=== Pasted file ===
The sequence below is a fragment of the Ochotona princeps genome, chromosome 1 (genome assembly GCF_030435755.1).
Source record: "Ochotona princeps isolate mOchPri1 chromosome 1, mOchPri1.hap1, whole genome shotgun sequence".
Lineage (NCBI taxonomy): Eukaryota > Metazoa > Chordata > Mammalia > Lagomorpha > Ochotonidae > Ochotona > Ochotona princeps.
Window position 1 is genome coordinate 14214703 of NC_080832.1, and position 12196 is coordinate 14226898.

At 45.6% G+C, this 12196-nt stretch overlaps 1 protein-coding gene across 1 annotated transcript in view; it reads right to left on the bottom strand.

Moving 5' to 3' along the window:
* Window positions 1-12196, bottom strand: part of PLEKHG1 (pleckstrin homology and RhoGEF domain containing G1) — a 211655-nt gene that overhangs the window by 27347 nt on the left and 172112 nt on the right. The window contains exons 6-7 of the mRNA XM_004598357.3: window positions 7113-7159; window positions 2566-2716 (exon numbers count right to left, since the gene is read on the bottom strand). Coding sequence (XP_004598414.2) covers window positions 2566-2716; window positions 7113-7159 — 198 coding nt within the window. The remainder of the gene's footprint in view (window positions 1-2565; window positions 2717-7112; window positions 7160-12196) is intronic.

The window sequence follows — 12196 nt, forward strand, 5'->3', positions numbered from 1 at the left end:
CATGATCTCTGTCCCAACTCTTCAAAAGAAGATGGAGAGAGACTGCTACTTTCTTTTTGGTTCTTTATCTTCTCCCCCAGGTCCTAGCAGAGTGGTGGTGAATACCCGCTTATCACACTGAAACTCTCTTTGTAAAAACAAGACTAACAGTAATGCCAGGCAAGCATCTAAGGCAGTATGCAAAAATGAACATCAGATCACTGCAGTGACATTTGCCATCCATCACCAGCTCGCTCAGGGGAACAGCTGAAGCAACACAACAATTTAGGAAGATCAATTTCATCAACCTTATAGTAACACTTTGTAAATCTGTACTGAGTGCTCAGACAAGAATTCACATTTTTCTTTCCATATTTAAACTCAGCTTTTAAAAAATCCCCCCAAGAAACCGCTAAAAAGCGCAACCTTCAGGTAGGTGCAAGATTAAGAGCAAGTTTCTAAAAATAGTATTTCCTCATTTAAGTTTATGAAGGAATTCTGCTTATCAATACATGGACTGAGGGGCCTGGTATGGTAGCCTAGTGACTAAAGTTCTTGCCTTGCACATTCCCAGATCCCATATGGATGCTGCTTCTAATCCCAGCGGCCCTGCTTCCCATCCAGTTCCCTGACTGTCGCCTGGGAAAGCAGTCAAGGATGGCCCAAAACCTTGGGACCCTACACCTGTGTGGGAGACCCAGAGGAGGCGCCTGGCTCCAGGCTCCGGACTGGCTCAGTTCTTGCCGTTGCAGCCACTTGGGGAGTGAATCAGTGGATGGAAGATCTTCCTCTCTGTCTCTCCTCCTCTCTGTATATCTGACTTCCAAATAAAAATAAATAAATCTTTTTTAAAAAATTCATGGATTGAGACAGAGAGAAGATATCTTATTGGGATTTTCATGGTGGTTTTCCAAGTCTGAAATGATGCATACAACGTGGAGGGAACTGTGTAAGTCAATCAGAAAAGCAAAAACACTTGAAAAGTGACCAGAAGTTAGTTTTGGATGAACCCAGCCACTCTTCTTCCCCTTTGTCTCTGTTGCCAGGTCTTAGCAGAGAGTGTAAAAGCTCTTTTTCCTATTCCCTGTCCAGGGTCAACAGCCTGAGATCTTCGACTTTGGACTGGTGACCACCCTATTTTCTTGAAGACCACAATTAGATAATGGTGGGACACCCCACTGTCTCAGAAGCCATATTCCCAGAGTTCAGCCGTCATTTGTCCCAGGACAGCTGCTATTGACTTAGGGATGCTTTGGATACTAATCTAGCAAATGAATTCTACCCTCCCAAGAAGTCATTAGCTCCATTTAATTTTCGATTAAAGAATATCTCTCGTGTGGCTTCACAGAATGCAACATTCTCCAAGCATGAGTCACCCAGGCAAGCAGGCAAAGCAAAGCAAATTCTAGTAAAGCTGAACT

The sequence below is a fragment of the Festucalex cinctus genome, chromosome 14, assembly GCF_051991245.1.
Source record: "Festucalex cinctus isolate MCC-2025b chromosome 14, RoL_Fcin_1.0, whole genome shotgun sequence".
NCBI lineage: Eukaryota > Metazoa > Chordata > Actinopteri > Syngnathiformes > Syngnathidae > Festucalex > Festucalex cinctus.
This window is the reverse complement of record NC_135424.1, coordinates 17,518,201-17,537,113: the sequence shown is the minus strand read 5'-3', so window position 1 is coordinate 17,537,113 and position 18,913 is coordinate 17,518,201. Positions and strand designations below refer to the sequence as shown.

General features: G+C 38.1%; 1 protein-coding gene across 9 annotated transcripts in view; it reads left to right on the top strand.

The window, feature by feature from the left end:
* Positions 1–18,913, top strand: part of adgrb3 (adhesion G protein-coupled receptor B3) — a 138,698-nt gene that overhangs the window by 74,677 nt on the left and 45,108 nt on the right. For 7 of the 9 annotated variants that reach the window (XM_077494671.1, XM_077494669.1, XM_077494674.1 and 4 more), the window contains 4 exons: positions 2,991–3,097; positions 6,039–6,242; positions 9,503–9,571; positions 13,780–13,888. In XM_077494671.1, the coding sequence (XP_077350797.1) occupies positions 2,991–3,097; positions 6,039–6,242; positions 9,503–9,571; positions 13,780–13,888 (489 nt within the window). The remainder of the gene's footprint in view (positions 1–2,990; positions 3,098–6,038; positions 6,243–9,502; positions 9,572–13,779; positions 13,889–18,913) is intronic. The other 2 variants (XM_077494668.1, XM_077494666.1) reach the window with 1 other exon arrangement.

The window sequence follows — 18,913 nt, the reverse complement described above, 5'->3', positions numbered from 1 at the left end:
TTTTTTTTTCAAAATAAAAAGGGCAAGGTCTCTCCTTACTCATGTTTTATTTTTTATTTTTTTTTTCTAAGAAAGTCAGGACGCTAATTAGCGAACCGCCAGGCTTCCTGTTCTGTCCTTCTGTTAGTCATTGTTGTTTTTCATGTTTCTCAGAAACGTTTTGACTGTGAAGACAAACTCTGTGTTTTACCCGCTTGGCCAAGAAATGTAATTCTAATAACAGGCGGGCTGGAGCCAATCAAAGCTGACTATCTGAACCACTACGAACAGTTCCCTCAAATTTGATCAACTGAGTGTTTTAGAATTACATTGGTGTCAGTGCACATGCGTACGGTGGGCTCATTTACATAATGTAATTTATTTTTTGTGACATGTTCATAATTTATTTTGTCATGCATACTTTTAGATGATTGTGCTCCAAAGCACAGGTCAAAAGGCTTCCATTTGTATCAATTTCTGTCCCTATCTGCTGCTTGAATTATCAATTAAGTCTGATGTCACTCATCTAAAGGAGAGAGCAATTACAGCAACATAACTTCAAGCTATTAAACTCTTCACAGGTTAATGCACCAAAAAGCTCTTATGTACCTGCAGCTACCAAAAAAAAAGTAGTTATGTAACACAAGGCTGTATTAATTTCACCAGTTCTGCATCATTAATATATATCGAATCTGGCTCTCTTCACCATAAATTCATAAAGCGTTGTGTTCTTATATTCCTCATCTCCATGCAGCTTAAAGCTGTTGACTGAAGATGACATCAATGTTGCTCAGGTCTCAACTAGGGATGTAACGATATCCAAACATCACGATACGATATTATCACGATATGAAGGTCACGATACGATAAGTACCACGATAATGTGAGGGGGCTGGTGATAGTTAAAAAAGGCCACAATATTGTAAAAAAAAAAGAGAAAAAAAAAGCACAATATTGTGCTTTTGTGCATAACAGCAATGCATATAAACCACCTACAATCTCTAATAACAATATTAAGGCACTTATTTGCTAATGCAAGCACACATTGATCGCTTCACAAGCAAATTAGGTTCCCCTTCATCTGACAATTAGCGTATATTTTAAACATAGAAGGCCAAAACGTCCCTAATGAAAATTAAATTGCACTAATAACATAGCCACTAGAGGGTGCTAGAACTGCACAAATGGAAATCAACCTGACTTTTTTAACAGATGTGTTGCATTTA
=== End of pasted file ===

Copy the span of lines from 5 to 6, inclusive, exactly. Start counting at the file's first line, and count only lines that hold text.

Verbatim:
At 45.6% G+C, this 12196-nt stretch overlaps 1 protein-coding gene across 1 annotated transcript in view; it reads right to left on the bottom strand.

Moving 5' to 3' along the window: